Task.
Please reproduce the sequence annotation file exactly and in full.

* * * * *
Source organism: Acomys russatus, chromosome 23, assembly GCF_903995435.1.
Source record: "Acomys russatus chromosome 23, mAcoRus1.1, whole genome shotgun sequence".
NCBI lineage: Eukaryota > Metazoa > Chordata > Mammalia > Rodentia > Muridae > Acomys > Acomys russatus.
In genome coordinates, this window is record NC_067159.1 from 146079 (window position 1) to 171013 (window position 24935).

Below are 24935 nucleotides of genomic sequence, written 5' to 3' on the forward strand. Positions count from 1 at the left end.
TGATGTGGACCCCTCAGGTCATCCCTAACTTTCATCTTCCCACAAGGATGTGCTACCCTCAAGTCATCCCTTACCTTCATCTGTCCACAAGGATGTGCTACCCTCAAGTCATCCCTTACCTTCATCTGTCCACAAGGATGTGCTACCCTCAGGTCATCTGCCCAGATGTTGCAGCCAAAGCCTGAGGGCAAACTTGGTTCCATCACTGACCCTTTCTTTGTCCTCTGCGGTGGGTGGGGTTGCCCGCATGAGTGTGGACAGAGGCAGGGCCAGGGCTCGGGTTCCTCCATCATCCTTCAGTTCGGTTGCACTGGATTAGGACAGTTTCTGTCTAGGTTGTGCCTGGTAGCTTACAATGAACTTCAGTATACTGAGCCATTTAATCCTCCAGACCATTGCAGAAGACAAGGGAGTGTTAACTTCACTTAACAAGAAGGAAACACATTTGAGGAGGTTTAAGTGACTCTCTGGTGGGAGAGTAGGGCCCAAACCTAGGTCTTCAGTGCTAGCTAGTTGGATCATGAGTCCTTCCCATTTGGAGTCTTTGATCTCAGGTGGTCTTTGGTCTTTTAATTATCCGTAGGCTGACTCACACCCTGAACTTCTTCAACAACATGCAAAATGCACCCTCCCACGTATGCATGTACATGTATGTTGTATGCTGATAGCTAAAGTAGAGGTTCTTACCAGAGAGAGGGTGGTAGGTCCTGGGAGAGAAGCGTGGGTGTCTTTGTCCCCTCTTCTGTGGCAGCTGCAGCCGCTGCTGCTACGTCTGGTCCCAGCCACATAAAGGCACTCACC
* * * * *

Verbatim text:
Source organism: Acomys russatus, chromosome 23, assembly GCF_903995435.1.
Source record: "Acomys russatus chromosome 23, mAcoRus1.1, whole genome shotgun sequence".
NCBI lineage: Eukaryota > Metazoa > Chordata > Mammalia > Rodentia > Muridae > Acomys > Acomys russatus.
In genome coordinates, this window is record NC_067159.1 from 146079 (window position 1) to 171013 (window position 24935).

Below are 24935 nucleotides of genomic sequence, written 5' to 3' on the forward strand. Positions count from 1 at the left end.
TGATGTGGACCCCTCAGGTCATCCCTAACTTTCATCTTCCCACAAGGATGTGCTACCCTCAAGTCATCCCTTACCTTCATCTGTCCACAAGGATGTGCTACCCTCAAGTCATCCCTTACCTTCATCTGTCCACAAGGATGTGCTACCCTCAGGTCATCTGCCCAGATGTTGCAGCCAAAGCCTGAGGGCAAACTTGGTTCCATCACTGACCCTTTCTTTGTCCTCTGCGGTGGGTGGGGTTGCCCGCATGAGTGTGGACAGAGGCAGGGCCAGGGCTCGGGTTCCTCCATCATCCTTCAGTTCGGTTGCACTGGATTAGGACAGTTTCTGTCTAGGTTGTGCCTGGTAGCTTACAATGAACTTCAGTATACTGAGCCATTTAATCCTCCAGACCATTGCAGAAGACAAGGGAGTGTTAACTTCACTTAACAAGAAGGAAACACATTTGAGGAGGTTTAAGTGACTCTCTGGTGGGAGAGTAGGGCCCAAACCTAGGTCTTCAGTGCTAGCTAGTTGGATCATGAGTCCTTCCCATTTGGAGTCTTTGATCTCAGGTGGTCTTTGGTCTTTTAATTATCCGTAGGCTGACTCACACCCTGAACTTCTTCAACAACATGCAAAATGCACCCTCCCACGTATGCATGTACATGTATGTTGTATGCTGATAGCTAAAGTAGAGGTTCTTACCAGAGAGAGGGTGGTAGGTCCTGGGAGAGAAGCGTGGGTGTCTTTGTCCCCTCTTCTGTGGCAGCTGCAGCCGCTGCTGCTACGTCTGGTCCCAGCCACATAAAGGCACTCACC